- Re-enter the function, start at

- Calling a generator function returns a brand new generator object (like
calling
`iter`

on an iterable object). - A generator should not restart unless it's defined that way. To start over from the first element in a generator, just call the generator function again to create a new generator.

Another useful tool for generators is the `yield from`

statement. `yield from`

will yield all values from an iterator or iterable.

```
>>> def gen_list(lst):
... yield from lst
...
>>> g = gen_list([1, 2, 3, 4])
>>> next(g)
1
>>> next(g)
2
>>> next(g)
3
>>> next(g)
4
>>> next(g)
StopIteration
```

# Required Questions

## Iterators & Generators

### Q1: Repeated

Implement `repeated`

,
which takes in an iterator `t`

and returns the first value in `t`

that appears `k`

times in a row.

Note:You can assume that the iterator`t`

will have a value that appears at least`k`

times in a row. If you are receiving a`StopIteration`

, your`repeated`

function is likely not identifying the correct value.

Your implementation should iterate through the items in a way such that
if the same iterator is passed into `repeated`

twice,
it should continue in the second call at the point it left off in the first.
An example of this behavior is in the doctests.

```
def repeated(t, k):
"""Return the first value in iterator T that appears K times in a row.
Iterate through the items such that if the same iterator is passed into
the function twice, it continues in the second call at the point it left
off in the first.
>>> s = iter([10, 9, 10, 9, 9, 10, 8, 8, 8, 7])
>>> repeated(s, 2)
9
>>> s2 = iter([10, 9, 10, 9, 9, 10, 8, 8, 8, 7])
>>> repeated(s2, 3)
8
>>> s = iter([3, 2, 2, 2, 1, 2, 1, 4, 4, 5, 5, 5])
>>> repeated(s, 3)
2
>>> repeated(s, 3)
5
>>> s2 = iter([4, 1, 6, 6, 7, 7, 8, 8, 2, 2, 2, 5])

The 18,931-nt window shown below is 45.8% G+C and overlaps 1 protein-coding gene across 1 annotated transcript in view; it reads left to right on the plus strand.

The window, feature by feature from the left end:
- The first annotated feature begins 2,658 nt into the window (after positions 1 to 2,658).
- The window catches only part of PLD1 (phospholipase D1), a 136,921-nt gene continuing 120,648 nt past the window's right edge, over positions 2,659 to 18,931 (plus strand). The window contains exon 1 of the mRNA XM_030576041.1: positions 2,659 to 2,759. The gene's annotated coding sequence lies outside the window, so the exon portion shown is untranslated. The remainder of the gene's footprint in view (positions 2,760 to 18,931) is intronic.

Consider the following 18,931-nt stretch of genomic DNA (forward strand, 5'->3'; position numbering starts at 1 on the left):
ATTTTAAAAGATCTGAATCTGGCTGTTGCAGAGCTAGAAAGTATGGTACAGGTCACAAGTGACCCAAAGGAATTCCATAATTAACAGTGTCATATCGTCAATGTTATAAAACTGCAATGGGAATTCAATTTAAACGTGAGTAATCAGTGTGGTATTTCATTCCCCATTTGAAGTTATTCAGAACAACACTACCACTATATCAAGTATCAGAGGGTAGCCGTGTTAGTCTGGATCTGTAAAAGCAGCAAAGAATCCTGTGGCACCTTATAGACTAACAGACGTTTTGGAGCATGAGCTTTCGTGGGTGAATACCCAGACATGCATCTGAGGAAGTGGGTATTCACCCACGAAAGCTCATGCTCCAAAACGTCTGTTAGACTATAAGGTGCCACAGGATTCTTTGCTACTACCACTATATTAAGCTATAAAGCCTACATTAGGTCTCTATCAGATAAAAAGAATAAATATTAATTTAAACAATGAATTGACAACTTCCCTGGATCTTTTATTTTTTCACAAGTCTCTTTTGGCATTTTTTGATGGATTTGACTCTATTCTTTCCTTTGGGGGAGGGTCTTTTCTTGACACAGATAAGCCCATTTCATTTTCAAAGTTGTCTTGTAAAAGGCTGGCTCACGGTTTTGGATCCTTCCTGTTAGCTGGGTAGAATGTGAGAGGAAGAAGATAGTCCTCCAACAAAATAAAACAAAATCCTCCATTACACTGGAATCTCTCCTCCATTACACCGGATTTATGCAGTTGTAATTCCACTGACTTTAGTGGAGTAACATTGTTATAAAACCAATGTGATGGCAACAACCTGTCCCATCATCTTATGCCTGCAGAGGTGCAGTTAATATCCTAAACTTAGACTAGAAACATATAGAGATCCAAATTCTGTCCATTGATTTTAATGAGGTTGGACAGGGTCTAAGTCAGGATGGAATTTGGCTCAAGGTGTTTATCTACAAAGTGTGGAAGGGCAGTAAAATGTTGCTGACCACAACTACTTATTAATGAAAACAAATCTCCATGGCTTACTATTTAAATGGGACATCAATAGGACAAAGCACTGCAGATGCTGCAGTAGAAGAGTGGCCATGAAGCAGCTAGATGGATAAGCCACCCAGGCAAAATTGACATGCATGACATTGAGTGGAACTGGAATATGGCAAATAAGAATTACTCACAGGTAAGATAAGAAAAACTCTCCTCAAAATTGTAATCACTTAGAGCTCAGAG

>>> repeated(s2, 3)
2
"""
assert k > 1
"*** YOUR CODE HERE ***"
```

Use Ok to test your code:

`python3 ok -q repeated`

### Q2: Merge

Implement `merge(incr_a, incr_b)`

, which takes two iterables `incr_a`

and `incr_b`

whose
elements are ordered. `merge`

yields elements from `incr_a`

and `incr_b`

in sorted
order, eliminating repetition. You may assume `incr_a`

and `incr_b`

themselves do not
contain repeats, and that none of the elements of either are `None`

.
You may **not** assume that the iterables are finite; either may produce an infinite
stream of results.

You will probably find it helpful to use the two-argument version of the built-in
`next`

function: `next(incr, v)`

is the same as `next(incr)`

, except that instead of
raising `StopIteration`

when `incr`

runs out of elements, it returns `v`

.

See the doctest for examples of behavior.

```
def merge(incr_a, incr_b):
"""Yield the elements of strictly increasing iterables incr_a and incr_b, removing
repeats. Assume that incr_a and incr_b have no repeats. incr_a or incr_b may or may not
be infinite sequences.
>>> m = merge([0, 2, 4, 6, 8, 10, 12, 14], [0, 3, 6, 9, 12, 15])
>>> type(m)
<class 'generator'>
>>> list(m)
[0, 2, 3, 4, 6, 8, 9, 10, 12, 14, 15]
>>> def big(n):
... k = 0